Sunday, February 1, 2009

Katsushika Hokusai's Fugaku hyakkei - Coda

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Images:
1. "Sumo Wrestlers" by Hayashi Moriatsu: Gasen (the painting hoop net), vol. 5, 1721, as published in Hokusai, First Manga Master by Jocelyn Bouquillard and Christophe Marquet (Abrams, 2007 [Seuil, 2007]); not only didn't Hokusai coin the word "manga," he didn't even invent the concept... he was "just" stunningly talented, that's all...;
2., 3. they may be done in a descriptive rather than narrative spirit, but comic sequences are definitely part of Hokusai's Manga:
2. vol. 10, 1819 (as published in Hokusai, First Manga Master): travelling performers: the game of the hundred grimaces and the high jump (Hokusai was obcessed by the number; he wanted to achieve, at least, one hundred years);
3. vol. 12, 1834 (ditto): Daruma, founder of the Ch'an sect, grimacing;
4. a truly narrative sequence of two images in Fugakku hyakkei (all the following images, but the last two were caught on the link below): "Fuji no yamaaki" (the opening of Fuji), "Suberi" (sliding down): Fujikō religion pilgrims slowly ascend and rapidly descent Mt. Fuji (the images as well as the image sequences must be read from right to left);
5. right: Hokusai represents the daily work of the common people ("Hizami no Fuji" - Fuji carved; soldiers preparing a meal); left: as written on the Emerald Tablet: "that which is inferior, or below, is as that which is superior or above" (translation by John Everard); Hokusai repeats the form of the Fuji in the people's bodies: here ("Sōchū no Fuji" - Fuji in a window), Kawamura Minsetsu forms the triangle with his arms while yawning;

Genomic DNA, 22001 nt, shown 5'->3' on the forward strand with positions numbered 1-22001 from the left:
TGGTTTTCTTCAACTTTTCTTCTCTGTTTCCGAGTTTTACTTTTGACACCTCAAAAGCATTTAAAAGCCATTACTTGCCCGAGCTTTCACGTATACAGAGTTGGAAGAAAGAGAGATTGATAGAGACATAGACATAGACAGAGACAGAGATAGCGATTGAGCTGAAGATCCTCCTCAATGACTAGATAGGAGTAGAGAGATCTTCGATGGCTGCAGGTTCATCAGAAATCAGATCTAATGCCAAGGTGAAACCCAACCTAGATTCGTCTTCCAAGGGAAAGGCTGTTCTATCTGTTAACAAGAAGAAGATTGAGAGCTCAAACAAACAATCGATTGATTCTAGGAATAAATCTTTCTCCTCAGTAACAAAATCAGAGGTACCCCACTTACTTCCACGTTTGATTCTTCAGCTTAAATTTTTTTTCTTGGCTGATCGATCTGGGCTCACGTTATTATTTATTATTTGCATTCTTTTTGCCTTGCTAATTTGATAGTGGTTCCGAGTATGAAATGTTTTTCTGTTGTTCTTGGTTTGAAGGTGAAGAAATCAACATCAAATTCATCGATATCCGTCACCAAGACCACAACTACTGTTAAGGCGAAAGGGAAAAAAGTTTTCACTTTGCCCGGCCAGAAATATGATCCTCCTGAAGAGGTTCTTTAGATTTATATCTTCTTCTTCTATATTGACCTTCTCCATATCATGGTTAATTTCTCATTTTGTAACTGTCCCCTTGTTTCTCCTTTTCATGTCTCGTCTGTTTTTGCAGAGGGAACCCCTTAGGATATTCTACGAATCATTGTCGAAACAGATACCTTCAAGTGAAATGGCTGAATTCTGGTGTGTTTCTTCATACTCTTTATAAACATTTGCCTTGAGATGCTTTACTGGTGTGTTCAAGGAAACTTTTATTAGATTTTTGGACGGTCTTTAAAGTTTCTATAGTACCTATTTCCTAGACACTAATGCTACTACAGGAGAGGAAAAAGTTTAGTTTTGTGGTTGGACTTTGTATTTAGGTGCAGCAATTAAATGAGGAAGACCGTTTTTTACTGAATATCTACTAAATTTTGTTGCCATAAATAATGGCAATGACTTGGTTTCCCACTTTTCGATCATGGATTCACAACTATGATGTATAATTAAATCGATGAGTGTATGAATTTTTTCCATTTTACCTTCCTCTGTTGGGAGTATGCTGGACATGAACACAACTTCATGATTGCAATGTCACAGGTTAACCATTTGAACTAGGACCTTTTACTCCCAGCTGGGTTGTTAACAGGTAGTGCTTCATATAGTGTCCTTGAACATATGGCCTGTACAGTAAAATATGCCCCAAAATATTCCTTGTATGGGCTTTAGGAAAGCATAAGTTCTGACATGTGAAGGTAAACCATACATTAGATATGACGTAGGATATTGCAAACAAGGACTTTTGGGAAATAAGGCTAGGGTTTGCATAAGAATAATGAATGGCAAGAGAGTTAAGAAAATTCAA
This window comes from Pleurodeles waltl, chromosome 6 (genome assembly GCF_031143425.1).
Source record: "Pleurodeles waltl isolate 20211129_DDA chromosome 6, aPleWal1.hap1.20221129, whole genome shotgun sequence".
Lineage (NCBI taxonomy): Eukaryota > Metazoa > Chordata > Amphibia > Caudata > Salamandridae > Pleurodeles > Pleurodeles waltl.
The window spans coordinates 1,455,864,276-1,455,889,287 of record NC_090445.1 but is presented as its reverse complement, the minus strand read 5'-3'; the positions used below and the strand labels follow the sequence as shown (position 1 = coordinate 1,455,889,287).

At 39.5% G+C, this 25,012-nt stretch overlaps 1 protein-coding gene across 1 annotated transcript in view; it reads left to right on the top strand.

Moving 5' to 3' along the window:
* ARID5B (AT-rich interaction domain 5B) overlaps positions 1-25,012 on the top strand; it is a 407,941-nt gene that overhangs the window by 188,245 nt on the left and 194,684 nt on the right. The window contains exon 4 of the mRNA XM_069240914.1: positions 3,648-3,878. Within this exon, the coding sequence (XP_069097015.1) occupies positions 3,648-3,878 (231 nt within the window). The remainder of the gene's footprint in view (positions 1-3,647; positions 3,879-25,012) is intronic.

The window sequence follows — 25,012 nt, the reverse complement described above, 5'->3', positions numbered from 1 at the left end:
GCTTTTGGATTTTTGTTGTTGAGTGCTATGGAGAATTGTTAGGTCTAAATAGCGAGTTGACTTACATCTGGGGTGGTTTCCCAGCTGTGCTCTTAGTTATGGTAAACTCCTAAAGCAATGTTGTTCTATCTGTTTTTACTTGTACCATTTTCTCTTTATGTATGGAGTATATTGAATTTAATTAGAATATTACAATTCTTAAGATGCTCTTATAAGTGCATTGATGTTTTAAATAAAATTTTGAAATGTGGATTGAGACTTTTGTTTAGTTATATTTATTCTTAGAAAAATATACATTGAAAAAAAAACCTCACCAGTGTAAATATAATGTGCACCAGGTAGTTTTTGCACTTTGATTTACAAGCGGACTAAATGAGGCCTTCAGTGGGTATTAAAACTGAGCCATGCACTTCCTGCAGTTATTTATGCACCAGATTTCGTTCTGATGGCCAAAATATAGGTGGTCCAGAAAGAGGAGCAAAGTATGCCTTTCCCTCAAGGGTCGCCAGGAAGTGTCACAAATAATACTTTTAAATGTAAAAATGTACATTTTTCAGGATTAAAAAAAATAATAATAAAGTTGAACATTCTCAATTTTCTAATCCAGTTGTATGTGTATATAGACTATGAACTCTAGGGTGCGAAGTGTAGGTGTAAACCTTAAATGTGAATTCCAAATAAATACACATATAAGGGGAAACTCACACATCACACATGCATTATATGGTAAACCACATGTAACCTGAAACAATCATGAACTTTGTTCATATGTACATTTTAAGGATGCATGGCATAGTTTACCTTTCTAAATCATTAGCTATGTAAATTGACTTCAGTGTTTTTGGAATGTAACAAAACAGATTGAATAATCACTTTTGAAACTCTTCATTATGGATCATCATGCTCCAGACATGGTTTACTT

6. two of Hokusai's favorite topics: water and work ("Shinshū Yatsugatake no Fuji" - Fuji and Yatsugatake in Shinshū); Yatsugatake is a volcanic chain of mountains; the water is lake Suwa; 7. "Kaijō no Fuji" (Fuji at sea): Hokusai returns to his famous great wave, but he inverts the reading order; now, the eye flows with the water, it doesn't confront it; plus, the visual poetry suggests the visual metaphor: bird/foam... the harmony of nature...;
8., 9. original drawings (check out this great site: http://www.hokusai-drawings.com/):
8. Chinese hero overpowering three tigers (mid 1820's);
9. a comparison of an original drawing by Hokusai and the printed work: Bei bei kyōdan (a rustic tale of two heirs) vol. 4, 1815 (words by Bakin Kyokutei).

Bibliography re. Fugaku hyakkei: Hokusai, One Hundred Views of Mt. Fuji by Henry D. Smith (George Braziller, 2001 [1988]).

Bibliography re. Hokusai manga: Hokusai, First Manga Master by Jocelyn Bouquillard and Christophe Marquet (Abrams, 2007 [Seuil, 2007]).

PS You may read Fugaku hyakkei, here: http://www.degener.com/a_1606.htm;

Hokusai manga (abbreviated title) Vol. 1: http://www.geocities.com/Vienna/1834/manga1/index.htm ; Denshin kaishu Hokusai manga (complete title: education of beginners through the spirit of things, random sketches by Hokusai; "random sketches" is another possible translation for the word "manga"); translation found on the link below;

Here's how Hokusai Manga looks like: http://www.akantiek.eu/print/hokset.jpg.

2 comments:

mahendra singh said...

Beautiful draftsmanship … you made my day! Certain contemporary artists (and critics), who pride themselves on their line work: "betraying no hesitation in hand or head. It is stolidly gestural, brawnily lyrical, unconsciously sublime" line work should look here, and see how it's really done.

Good draftsmanship is the god of the page!

Isabelinho said...

Well, Hokusai was a great artist. One of the best that ever lived, no doubt about it. But knowing that doesn't prevent me from liking John Porcellino's art too (as my post about him proves).
Anyway, I'm glad that you liked this post Mahendra.
Thanks for your comment.